(Courtesy of
(Courtesy of

Icons of the “Moscow” Bogoliubskaya type are characterized by Mary standing at left with an opened scroll in her hand, and a group of bowing and kneeling figures at right, among them Moscow saints and other saints popular in that region.  They vary somewhat from example to example, but in general one often finds The Metropolitans of Moscow Pyotr, Alexiy, Iona and Filipp; the “Fools for Christ’s sake” Vasily/Basil, Maxim, and Alexiy, Man of God;  Venerable Paraskeva; Basil the Great; the Apostle Peter; the nun-martyr Evdokiya; the martyr Paraskeva, and Simeon the Kinsman of the Lord.





A reader asked a question regarding the icon of St. Vasiliy (Basil)  in a previous posting:

ICON OF BLESSED VASILIY, FOOL FOR CHRIST'S SAKE (with and without metal cover; photo courtesy of
ICON OF BLESSED VASILIY, FOOL FOR CHRIST’S SAKE (with and without metal cover; photo courtesy of

The question was, why is Vasiliy “bare”?

The answer to that takes us into an interesting phenomenon in the history of Russian Orthodoxy — the category of saint commonly called “Holy Fool,” or more accurately, “Fool for Christ’s sake (Khrista radi yurodivy).

This peculiar kind of Russian saint (and not just Russian) originated in the New Testament writings of the Apostle Paul, who said in 1 Corinthians 3:18:

Let no man deceive himself. If any man among you seems to be wise in this world, let him become a fool, that he may be wise.

Well, some took it quite literally, and decided that behaving like a lunatic was just the right way to live a Christian life while avoiding pride and arrogance.  It is hard to be arrogant when everyone thinks you are a total fool.  Of course to make people think that, one had to play a fool, and to behave in ways that far exceeded normal social conduct, and often irritated people to no end.   One of the things Vasiliy did was to attach no importance to whether he was clothed or not.  Whether it was summer or winter, residents of Moscow might see him wandering around the city naked.

If you look at this central image from an icon of the Bogoliubskaya Mother of God, you will see a gathering of saints at the right.  Among them (the first two in the second row) are two semi-nude “Fools for Christ,” one Vasily, and the other Maxim.  Vasilily was believed to be clairvoyant, able to heal and to predict the future.  His reputation was such that even the notorious Tsar Ivan the Terrible feared him.  Maxim also wandered about in all weather nearly naked, and many healings were attributed to him after his death.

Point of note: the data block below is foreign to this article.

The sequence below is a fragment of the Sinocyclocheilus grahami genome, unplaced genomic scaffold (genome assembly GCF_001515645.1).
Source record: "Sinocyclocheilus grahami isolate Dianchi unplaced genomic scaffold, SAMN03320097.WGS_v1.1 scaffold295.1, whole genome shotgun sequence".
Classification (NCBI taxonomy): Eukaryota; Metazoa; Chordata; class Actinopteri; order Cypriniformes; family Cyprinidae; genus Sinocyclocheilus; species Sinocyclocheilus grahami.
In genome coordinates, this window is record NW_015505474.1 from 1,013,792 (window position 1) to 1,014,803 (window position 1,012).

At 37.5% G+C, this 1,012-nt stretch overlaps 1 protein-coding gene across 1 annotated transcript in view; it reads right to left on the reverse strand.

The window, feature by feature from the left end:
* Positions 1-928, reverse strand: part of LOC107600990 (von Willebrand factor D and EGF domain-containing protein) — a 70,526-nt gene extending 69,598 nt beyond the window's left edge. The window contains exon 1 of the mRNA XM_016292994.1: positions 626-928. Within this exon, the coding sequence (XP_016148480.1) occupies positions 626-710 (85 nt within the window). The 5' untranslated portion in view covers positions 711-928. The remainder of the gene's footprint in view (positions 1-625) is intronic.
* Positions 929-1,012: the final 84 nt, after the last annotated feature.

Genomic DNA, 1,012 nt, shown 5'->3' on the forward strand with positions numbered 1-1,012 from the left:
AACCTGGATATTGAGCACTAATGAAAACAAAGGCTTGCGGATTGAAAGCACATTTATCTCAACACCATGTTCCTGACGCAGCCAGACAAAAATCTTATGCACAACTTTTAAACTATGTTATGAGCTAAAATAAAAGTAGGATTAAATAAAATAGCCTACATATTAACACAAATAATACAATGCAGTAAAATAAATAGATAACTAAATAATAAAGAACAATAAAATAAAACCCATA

(Courtesy of
(Courtesy of

The problem with Holy Fools, of course, is this:  How does one separate those who are being fools for the sake of Christ from those who are being fools because they are mentally ill or damaged?  In Russia there was no clear standard for distinguishing them other than the verdict of time.

The Bogoliubskaya icon pictured here, by the way, is a variant on the standard type, and it is called the “Moscow” Bogoliubskaya because all of those saints at the right are local Moscow saints.  That is why both Vasiliy and Maxim, both holy fools in Moscow, are included.  I won’t go into the history of the famous Bogoliubskaya type, because my purpose today is just to clarify why some Russian saints are depicted “bare.”

By the way, most people have seen photos of the famous Cathedral of St. Basil in Red Square in Moscow.  Well, the Holy Fool Vasiliy discussed today is that St. Basil.  His remains were interred inside the cathedral.

It is worth keeping in mind that not all near-naked saints in icons are holy fools.  Some  are merely ascetics who did not take on the strange role of “Fool for Christ’s Sake.”